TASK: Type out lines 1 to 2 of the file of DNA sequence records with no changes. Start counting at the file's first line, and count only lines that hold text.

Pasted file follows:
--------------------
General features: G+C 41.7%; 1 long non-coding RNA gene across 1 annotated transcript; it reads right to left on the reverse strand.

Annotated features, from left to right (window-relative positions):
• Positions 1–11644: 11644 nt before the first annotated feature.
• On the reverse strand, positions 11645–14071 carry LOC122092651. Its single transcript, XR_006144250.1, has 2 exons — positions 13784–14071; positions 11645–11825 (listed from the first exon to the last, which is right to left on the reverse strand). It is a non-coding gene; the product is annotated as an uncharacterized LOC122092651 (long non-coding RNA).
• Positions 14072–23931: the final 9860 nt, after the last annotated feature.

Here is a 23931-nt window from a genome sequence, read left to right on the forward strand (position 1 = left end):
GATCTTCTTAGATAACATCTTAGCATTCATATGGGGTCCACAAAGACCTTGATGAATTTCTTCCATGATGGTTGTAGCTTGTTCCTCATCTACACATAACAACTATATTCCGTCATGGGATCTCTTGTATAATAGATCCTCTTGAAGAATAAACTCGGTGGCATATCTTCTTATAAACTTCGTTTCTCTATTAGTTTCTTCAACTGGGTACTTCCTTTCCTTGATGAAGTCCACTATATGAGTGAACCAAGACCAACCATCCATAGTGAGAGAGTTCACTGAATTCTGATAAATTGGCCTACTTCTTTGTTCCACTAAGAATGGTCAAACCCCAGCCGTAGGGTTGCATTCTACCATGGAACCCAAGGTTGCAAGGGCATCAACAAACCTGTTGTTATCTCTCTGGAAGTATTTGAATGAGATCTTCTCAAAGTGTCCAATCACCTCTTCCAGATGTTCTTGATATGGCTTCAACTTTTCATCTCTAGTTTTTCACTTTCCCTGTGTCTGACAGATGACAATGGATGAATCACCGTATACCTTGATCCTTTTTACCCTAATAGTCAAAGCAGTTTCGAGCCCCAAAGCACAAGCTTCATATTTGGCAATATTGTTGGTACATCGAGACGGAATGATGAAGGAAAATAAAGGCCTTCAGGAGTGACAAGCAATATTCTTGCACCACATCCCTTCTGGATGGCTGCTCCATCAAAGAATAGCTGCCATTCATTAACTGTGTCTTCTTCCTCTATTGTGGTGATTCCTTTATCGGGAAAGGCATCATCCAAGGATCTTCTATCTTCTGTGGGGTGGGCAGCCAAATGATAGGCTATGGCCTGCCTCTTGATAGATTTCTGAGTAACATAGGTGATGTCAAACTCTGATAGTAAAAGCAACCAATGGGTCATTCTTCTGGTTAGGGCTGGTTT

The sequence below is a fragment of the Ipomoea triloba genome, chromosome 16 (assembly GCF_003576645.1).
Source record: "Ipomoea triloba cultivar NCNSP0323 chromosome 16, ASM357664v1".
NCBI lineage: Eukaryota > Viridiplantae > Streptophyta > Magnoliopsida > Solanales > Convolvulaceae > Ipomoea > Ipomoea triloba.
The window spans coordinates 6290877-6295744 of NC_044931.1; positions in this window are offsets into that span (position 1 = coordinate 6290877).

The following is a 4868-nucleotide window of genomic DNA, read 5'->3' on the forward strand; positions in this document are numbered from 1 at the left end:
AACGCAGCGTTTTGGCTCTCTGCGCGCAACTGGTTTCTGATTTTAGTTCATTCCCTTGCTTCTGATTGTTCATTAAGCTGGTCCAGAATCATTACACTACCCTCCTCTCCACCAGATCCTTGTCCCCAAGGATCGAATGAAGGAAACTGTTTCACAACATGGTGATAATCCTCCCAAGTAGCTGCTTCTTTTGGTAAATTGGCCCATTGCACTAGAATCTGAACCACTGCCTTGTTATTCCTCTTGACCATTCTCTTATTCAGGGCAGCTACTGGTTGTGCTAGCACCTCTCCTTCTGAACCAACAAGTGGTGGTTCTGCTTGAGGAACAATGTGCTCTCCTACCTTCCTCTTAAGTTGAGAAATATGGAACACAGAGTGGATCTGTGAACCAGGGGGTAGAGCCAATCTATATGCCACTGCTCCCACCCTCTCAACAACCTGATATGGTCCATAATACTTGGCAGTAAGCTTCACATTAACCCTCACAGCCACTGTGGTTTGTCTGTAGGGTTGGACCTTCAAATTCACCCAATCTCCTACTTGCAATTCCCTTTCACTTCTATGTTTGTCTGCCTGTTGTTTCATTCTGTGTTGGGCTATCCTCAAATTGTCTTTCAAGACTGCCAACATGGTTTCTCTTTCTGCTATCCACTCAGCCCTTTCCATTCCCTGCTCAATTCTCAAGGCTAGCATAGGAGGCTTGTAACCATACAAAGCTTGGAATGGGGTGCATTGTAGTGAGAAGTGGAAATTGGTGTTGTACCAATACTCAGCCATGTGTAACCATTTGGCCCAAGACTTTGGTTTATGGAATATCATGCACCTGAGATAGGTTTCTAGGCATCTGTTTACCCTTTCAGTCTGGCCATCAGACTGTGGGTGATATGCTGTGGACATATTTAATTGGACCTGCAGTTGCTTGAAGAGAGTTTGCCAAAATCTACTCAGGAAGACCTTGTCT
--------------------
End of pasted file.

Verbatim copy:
General features: G+C 41.7%; 1 long non-coding RNA gene across 1 annotated transcript; it reads right to left on the reverse strand.

Annotated features, from left to right (window-relative positions):